From Russian Fields to Data Systems
Alexandra Anikina’s Data Field (2021)Vol. 118 (October 2021) by Anna Doyle
With her 26-minute film Data Field, Alexandra Anikina examines digitality by putting us in touch with our analogue past. Data Field explores in-between temporalities and re-interprets the family diary film from the point-of-view of a time-gap, specifically that between our mythical past and technological ideas of progress. As technology and elaborate data systems continue to develop, it is useful to look back at the history of media in Russia before its contemporary and Western theorization. The film sets off in Alexandra Anikina’s grand-parent’s house and garden within the confines of a traditional Russian home, which is decorated with pictures and a sound system, and which is enclosed by a small garden and a title-lending field. The image of the field appears both analogically and digitally – sometimes resembling computerized images of Google Earth -, a contrast which is also reflected in the score, a mix between magical folk music and computerized tracks. The film does not tell a story, nor does it recite a poem. One could rather say that it is the visual documentation of a thought process.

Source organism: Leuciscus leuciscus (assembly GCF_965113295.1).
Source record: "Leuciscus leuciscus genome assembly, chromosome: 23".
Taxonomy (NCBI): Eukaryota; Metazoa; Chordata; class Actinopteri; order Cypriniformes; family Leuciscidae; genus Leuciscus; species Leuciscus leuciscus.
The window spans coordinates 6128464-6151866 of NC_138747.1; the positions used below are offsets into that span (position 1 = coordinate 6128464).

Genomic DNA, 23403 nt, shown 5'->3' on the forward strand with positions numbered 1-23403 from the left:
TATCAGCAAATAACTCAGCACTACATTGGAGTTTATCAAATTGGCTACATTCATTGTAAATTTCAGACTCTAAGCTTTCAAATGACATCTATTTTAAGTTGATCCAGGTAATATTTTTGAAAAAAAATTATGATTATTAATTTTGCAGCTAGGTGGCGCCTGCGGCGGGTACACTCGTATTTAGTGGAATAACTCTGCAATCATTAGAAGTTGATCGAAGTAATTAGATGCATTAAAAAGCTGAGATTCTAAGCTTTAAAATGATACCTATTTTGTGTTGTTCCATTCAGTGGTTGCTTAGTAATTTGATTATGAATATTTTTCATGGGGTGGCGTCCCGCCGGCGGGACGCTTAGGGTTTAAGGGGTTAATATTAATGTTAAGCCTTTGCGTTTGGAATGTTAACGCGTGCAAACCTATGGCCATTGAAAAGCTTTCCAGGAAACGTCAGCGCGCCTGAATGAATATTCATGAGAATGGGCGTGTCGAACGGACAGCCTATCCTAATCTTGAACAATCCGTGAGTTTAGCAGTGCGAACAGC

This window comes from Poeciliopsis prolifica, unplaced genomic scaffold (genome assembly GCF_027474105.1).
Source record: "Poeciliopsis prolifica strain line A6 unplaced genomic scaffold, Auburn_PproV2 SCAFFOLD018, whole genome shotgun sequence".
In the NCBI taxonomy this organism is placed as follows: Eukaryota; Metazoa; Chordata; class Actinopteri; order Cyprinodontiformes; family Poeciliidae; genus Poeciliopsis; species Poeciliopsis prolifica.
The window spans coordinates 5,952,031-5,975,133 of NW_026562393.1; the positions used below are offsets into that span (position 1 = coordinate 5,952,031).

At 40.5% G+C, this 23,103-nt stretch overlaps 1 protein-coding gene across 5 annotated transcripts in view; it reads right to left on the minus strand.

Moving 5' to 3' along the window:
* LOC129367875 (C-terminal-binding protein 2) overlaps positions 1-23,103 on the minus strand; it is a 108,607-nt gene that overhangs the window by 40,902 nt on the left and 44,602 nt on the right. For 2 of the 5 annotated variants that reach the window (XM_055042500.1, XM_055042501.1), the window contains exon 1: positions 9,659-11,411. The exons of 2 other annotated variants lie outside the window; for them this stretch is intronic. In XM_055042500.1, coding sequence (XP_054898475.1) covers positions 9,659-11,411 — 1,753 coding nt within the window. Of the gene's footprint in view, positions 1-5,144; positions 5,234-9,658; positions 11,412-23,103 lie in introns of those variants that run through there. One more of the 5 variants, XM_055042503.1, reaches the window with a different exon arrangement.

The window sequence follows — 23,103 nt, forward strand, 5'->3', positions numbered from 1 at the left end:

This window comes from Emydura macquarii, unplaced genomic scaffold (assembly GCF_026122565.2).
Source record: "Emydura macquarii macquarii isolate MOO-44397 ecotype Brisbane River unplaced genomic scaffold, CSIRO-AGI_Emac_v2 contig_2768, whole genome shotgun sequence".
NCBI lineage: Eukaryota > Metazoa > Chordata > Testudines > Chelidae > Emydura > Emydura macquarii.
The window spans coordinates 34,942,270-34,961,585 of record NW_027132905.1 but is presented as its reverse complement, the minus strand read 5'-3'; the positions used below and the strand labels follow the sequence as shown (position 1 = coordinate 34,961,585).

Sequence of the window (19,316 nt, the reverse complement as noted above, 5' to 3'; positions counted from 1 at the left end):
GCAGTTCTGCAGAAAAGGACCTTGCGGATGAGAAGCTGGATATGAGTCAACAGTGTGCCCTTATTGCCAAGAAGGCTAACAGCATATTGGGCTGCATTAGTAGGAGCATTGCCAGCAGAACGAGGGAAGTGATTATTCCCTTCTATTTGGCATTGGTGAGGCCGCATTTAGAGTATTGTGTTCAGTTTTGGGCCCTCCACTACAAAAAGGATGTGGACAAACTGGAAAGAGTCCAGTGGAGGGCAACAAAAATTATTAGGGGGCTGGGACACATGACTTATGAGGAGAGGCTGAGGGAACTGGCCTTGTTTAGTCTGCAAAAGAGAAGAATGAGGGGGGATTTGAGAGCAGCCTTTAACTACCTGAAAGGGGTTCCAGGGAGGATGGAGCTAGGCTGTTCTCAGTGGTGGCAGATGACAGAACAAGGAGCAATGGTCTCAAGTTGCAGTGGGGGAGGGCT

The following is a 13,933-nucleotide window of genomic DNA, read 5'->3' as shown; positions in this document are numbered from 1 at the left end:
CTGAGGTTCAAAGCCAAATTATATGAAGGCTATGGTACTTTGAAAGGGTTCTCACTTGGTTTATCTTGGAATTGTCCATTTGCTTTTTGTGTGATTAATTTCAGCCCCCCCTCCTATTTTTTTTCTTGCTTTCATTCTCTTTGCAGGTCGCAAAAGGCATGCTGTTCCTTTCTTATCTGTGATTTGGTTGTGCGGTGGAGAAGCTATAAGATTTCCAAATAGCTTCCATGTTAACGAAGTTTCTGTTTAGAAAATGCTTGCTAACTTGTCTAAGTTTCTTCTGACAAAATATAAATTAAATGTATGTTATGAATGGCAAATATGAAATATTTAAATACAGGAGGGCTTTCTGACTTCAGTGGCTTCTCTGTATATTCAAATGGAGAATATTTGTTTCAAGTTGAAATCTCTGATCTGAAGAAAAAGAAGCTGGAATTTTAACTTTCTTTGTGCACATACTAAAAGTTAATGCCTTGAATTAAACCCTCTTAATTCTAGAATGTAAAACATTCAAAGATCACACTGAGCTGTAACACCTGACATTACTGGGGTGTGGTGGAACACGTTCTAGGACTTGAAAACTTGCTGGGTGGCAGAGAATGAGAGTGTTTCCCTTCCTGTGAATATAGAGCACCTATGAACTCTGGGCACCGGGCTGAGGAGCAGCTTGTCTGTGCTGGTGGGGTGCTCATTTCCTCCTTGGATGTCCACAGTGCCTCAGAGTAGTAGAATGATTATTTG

In Anikina’s film, materialist visions are confronted with the mythical. Grandpa explains why he is an atheist: “Why am I an atheist? Well, I know that when there is a bright flash all of a sudden, and they say it’s Anokha flying and shooting, it’s not Anokha shooting. When you hear thunder: it is an interaction between two electric charges.” (“Anokha” being the name of a character from Slavic folklore.) Philosopher Francois Jacob has tried to explain the relationship between science and myth by stressing their similarities. Both are concerned with the question of cause and origins, and both trigger their explanation through the imagination of invisible forces: “For some, thunder translates the fury of Zeus, for others a difference of potential between earth and clouds”.1